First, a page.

I know that my church has really stressed the "no hierarchy" thing and has been void of labels and the whole pedestal idea, inviting everyone to the table. But in truth I don't think you can avoid the fact that church leaders are seen as the ones who belong and who set the guage for belonging (especially through the eyes of a broken soul), even while they stress that all belong.
Bebb said, "That man knows his
history, Antonio. It's his special subject, and he knows it inside and out. He
reeled off a whole list of times and places where he said we'd met before. He
told about the days they had children eight, ten years old and up working in
mines like pack mules maybe twelve hours in a stretch till their pitiful little
bodies were nothing but skin and bones and they couldn't hardly se in the
daylight while people like me went on looking the other direction and preaching
they kingdom come. He told about the days they tore the living flesh off people
with red-hot tongs and broke their legs with hammers because they didn't believe
like they should about doctrine. He went on how those old-time crusaders used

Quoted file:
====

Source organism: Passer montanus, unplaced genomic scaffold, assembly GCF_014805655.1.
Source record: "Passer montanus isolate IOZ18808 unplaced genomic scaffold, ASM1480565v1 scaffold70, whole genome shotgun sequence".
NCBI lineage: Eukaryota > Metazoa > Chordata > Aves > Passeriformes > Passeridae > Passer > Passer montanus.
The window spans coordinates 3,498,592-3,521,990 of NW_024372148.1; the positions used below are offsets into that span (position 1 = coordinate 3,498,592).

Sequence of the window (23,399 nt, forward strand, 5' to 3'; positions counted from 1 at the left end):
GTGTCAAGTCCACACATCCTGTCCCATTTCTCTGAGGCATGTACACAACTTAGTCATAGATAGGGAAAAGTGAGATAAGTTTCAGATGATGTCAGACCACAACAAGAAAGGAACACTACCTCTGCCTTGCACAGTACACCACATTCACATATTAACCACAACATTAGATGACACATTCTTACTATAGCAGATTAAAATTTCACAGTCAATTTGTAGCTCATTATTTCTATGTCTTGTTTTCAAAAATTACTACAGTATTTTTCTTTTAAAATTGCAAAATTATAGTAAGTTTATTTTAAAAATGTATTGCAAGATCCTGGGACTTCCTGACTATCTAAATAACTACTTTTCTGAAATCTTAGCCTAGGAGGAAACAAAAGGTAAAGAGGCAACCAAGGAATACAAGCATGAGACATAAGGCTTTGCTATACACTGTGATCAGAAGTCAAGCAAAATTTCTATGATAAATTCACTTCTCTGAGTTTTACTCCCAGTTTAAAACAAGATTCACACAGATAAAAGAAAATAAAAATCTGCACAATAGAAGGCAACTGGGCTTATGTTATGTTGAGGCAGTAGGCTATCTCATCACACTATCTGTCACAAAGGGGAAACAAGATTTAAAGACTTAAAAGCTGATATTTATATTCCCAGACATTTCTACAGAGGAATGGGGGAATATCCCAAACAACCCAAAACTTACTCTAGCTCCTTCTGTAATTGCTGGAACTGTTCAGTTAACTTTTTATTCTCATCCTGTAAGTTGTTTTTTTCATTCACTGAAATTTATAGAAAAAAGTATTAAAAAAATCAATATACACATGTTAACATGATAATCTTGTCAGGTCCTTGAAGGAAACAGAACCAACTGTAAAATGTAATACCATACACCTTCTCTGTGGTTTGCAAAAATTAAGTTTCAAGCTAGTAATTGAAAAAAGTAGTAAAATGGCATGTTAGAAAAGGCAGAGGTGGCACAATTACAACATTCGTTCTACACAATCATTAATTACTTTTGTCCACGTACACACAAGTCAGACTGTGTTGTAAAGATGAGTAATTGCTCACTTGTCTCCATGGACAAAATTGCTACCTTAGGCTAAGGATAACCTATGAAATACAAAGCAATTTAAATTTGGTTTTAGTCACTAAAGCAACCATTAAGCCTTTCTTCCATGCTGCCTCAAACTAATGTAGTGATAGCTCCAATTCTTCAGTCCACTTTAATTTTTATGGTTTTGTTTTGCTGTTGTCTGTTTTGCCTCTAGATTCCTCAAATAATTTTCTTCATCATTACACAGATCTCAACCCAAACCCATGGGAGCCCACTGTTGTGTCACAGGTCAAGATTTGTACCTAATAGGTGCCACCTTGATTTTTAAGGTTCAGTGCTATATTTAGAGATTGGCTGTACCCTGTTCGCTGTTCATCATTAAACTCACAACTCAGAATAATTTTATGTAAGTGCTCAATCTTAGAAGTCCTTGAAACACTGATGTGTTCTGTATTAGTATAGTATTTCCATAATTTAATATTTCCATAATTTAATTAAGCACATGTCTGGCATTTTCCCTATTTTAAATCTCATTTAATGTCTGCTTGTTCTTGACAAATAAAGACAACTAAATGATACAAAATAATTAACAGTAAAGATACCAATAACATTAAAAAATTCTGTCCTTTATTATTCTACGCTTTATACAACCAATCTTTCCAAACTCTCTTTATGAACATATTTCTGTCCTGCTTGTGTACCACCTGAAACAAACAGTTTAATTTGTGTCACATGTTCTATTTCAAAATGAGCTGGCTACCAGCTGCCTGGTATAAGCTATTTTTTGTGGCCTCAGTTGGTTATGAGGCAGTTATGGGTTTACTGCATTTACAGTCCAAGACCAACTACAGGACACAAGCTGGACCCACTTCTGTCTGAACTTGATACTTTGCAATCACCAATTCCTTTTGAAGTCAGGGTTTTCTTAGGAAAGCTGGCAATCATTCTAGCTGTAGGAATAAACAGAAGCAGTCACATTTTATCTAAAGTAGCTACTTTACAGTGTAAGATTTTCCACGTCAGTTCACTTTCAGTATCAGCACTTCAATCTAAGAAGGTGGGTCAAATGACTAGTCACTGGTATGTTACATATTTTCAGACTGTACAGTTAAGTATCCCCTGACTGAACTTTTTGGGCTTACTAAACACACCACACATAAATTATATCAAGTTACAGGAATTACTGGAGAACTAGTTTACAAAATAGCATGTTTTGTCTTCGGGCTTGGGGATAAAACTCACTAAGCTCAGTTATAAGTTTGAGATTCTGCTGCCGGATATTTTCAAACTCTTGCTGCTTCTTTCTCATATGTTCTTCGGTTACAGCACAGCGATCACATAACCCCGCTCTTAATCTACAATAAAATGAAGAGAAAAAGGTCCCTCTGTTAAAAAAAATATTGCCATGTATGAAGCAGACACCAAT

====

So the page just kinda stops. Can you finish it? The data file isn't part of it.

religion for an excuse to rape women and raise hell and how back in slavery
times there was ministers of the Gospel owned slaves just like everybody else
and proved out of scripture it was the way things was meant to be. I don't
suppose there was a single miserable thing anybody ever did in the name of Jesus
that Roebuck didn't spell out chapter and verse before he was done. He enjoyed
it. You could tell from the way he worked his face what a good time he was
TEXT OF THE INTERVIEW WITH THE ARCHBISHOP OF CANTERBURY Source - NEDERLANDS DAGBLAD Aug. 12, 2006 / Wim Houtman - Editor
The Church is Not Inclusive
Since February 2003, Rowan Williams has been Archbishop of Canterbury, the
highest leader of the Anglican Church. He is unlikely to have expected to
preside over a split in the Church. He doesn't want that, but the controversies